Oh really? I wonder how many people can tell me (without looking it up) why Jango Fett was trying to assassinate Senator Amidala. Or how Palpatine specifically got his emergency powers. Or why the clones were working for Jango, but ended up in the hands of the Republic by the very end. Or why Dooku betrayed the Jedi. Or what Anakin’s deal is with SAND EVERYWHERE, HE’S FROM A SAND WORLD SO HE SHOULD BE USED TO IT.

Sorry. Unresolved issues.

Star Wars was an adventure story and now they give it scope. It’s more than a ragtag team trying to take on the whole world. It almost becomes a political thriller.

Now we’re just throwing words into sentences and calling them paragraphs, people.

A ragtag team? Of a girl, her stalker, and two droids who offer nothing to the plot but are only there because we remember them from other movies? Or were you referring to Obi-Wan and…um…that fat alien from the diner? Oh, those dang misfits!

Ian provides more anecdotes, and what’s funny about them is that these guys completely admit the elements of the prequels are terrible. One guy notes “the crappy love story,” but justifies it by saying people were invested and had to see what’s next. You know, like clickbait.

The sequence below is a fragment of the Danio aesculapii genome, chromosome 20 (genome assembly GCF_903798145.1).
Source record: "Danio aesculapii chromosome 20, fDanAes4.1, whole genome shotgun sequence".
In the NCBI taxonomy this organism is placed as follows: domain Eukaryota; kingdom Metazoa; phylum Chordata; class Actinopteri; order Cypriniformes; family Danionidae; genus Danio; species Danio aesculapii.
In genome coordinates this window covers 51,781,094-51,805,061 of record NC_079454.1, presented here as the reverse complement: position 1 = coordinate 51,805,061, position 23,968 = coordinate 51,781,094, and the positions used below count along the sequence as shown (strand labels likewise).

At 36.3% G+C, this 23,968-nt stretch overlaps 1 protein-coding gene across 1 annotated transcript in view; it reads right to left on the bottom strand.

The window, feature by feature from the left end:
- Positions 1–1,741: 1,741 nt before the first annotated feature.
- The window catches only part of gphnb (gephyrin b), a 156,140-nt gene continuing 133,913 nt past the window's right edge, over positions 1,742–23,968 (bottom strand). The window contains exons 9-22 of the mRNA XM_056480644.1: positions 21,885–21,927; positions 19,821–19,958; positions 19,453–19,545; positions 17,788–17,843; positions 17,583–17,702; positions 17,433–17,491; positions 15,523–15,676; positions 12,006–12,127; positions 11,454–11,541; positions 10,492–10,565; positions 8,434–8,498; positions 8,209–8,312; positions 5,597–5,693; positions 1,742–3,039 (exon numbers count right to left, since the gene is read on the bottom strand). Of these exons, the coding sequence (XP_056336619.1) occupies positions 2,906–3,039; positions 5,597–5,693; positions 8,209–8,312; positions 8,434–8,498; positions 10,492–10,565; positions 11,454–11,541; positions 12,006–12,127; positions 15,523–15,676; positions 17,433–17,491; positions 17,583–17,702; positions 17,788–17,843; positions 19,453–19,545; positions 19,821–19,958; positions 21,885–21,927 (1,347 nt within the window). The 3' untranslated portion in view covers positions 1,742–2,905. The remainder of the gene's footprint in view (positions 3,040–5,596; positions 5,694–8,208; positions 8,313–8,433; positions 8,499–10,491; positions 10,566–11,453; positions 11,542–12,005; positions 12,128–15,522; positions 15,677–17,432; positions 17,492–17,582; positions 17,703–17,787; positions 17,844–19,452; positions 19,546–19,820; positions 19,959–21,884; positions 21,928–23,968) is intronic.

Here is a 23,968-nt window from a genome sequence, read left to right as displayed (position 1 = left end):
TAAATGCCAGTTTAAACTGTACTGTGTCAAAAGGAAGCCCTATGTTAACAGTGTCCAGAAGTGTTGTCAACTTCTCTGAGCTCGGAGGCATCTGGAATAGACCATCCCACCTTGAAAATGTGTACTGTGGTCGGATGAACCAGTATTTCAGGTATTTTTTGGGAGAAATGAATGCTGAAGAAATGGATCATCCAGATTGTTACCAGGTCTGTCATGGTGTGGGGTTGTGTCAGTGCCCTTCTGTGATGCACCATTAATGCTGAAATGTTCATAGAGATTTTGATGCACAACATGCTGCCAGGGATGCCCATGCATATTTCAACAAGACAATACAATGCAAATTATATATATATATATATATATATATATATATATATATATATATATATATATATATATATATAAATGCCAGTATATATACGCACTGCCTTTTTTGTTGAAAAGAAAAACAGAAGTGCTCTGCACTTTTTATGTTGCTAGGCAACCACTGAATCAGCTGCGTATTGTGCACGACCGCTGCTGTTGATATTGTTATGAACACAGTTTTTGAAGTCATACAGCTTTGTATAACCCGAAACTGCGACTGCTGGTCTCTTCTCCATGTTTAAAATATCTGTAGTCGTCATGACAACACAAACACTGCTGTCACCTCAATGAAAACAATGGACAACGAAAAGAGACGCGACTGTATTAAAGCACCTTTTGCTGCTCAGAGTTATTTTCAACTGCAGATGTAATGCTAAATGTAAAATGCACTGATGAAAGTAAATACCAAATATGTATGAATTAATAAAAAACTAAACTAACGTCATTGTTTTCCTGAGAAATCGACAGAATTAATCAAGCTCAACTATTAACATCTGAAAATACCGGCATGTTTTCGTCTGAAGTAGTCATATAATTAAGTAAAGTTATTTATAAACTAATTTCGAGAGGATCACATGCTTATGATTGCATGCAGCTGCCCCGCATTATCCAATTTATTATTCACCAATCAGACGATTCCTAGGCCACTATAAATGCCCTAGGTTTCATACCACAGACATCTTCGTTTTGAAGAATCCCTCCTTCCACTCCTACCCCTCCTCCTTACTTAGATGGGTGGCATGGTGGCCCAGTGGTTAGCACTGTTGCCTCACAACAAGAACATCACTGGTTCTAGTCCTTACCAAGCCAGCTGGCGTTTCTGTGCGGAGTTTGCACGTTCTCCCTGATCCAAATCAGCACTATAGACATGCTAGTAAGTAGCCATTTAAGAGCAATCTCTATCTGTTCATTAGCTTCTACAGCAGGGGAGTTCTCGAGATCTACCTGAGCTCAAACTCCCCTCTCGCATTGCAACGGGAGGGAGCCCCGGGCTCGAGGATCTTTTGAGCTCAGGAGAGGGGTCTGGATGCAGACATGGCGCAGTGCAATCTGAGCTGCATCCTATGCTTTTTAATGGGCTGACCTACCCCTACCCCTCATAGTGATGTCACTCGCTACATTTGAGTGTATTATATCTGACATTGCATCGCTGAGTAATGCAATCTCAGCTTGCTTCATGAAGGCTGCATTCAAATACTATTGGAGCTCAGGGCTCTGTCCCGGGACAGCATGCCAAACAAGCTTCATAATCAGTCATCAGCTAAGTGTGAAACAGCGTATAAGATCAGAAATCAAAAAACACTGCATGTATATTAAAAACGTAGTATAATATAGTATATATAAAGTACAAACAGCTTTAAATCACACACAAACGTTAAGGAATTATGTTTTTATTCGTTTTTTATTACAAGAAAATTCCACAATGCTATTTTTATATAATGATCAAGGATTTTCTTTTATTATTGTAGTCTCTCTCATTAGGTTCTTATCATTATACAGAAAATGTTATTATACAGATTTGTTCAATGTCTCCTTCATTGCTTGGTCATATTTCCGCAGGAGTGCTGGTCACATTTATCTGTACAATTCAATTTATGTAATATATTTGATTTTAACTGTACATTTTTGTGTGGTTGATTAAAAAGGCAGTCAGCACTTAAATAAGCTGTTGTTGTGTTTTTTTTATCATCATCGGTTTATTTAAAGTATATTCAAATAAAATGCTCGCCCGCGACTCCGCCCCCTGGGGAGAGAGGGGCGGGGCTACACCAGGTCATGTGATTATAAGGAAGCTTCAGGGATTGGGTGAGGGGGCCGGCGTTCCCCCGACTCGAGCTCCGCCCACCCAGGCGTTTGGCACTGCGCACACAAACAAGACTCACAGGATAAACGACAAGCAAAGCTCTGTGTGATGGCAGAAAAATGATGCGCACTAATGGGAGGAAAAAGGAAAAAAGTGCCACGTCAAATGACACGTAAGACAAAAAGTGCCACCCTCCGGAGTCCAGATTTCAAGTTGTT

And that’s it! Ian ends the article…there. No conclusion…hmmm…comments are closed, that’s interesting…

I guess I missed the part where Ian and his friends actually make a case for why the prequels are better than the original trilogy. Or bring up specific things about the original trilogy. All I read was a laundry list of subjective observations and straw grasping for the sake of getting attention. That’s the Snarcasm guarantee.

Guys, I’m not trying to hate on anyone who loves the prequels. I get it. They can be guilty pleasures because we saw them at an age when all we wanted to see on the big screen was a cacophony of lightsaber fights and epic space battles. And the prequels absolutely delivered on that.

But let’s not kid ourselves, pun intended. The prequels were fan service, but for the lowest common denominator. They were the Fast and Furious movies in space, except they were intended to be more compelling, which makes them all the more cringeworthy. I don’t mind re-watching them and appreciating decent moments throughout, but you’re never going to convince true fans of any age that they’re better than what we got with the original trilogy.

And please don’t watch Chappie

Hey! If you’ve come across a silly article that deserves the snarcasm treatment, send it my way via Twitter or the comments below!

I’m Jon and thanks for reading this. You can subscribe to my posts by clicking “Follow” in the right sidebar. Or just say hey on Twitter! @JonNegroni

 

What’s the Worst Star Wars Movie?

worst star wars movie

Everyone pretty much agrees that Empire Strikes Back is objectively the best of the franchise, but which one is the worst? Maria’s pick might surprise you…

Stick around for Movie Releases, where we talk about this weekend’s new movies and which ones look the most promising. And we also talk about Selma, the Martin Luther King Jr. biopic that just came out, as well as the new Ant-man trailer that came out last week.

Enjoy the show, and don’t forget to subscribe and rate us on iTunes (if you feel like it)!

Question of the Week:

Which Star Wars movie is your least favorite and why?